UC Davis researchers make stem cell-derived mini-brains that contain blood vessels

Growing neurons on a flat petri dish is a great way to study the inner workings of nerve signals in the brain. But I think it’s safe to argue that a two-dimensional lawn of cells doesn’t capture all the complexity of our intricate, cauliflower-shaped brains. Then again, cracking open the skulls of living patients is also not a viable path for fully understanding the molecular basis of brain disorders.

two-spheroids-in-a-dish

Brain organoids (two white balls) growing in petri dish.
Image: Pasca Lab, Stanford University.

The recent emergence of stem cell-derived mini-brains, or brain organoids, as a research tool is bridging this impasse. With induced pluripotent stem cells (iPSCs) derived from a readily-accessible skin sample from patients, it’s possible to generate three-dimensional balls of cells that mimic particular parts of the brain’s anatomy. These mini-brains have the expected type of neurons, as well as other cells that support neuron function. We’ve written many blogs, most recently in January, on the applications of this cutting-edge tool.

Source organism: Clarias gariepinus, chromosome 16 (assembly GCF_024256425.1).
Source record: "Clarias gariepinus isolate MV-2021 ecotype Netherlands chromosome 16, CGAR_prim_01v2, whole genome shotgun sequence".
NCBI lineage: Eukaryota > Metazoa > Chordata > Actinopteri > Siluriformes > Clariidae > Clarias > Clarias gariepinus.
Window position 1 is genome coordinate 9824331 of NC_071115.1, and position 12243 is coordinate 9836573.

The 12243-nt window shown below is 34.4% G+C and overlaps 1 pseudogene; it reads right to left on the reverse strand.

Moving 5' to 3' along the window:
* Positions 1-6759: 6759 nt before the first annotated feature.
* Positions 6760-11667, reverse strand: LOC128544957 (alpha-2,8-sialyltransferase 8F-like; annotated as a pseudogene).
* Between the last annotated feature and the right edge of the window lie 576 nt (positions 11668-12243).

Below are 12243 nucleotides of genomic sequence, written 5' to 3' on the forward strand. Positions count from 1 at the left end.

With any new technology, there is always room for improvement. One thing that most mini-brains lack is their own system of blood vessels, or vasculature. That’s where Dr. Ben Waldau, a vascular neurosurgeon at UC Davis Medical Center, and his lab come into the picture. Last week, their published work in NeuroReport showed that incorporating blood vessels into a brain organoid is possible.

UCDavisorganoid

A stained cross-section of a brain organoid showing that blood vessels (in red) have penetrated both the outer, more organized layers and the inner core. Image: UC Davis Institute for Regenerative Cures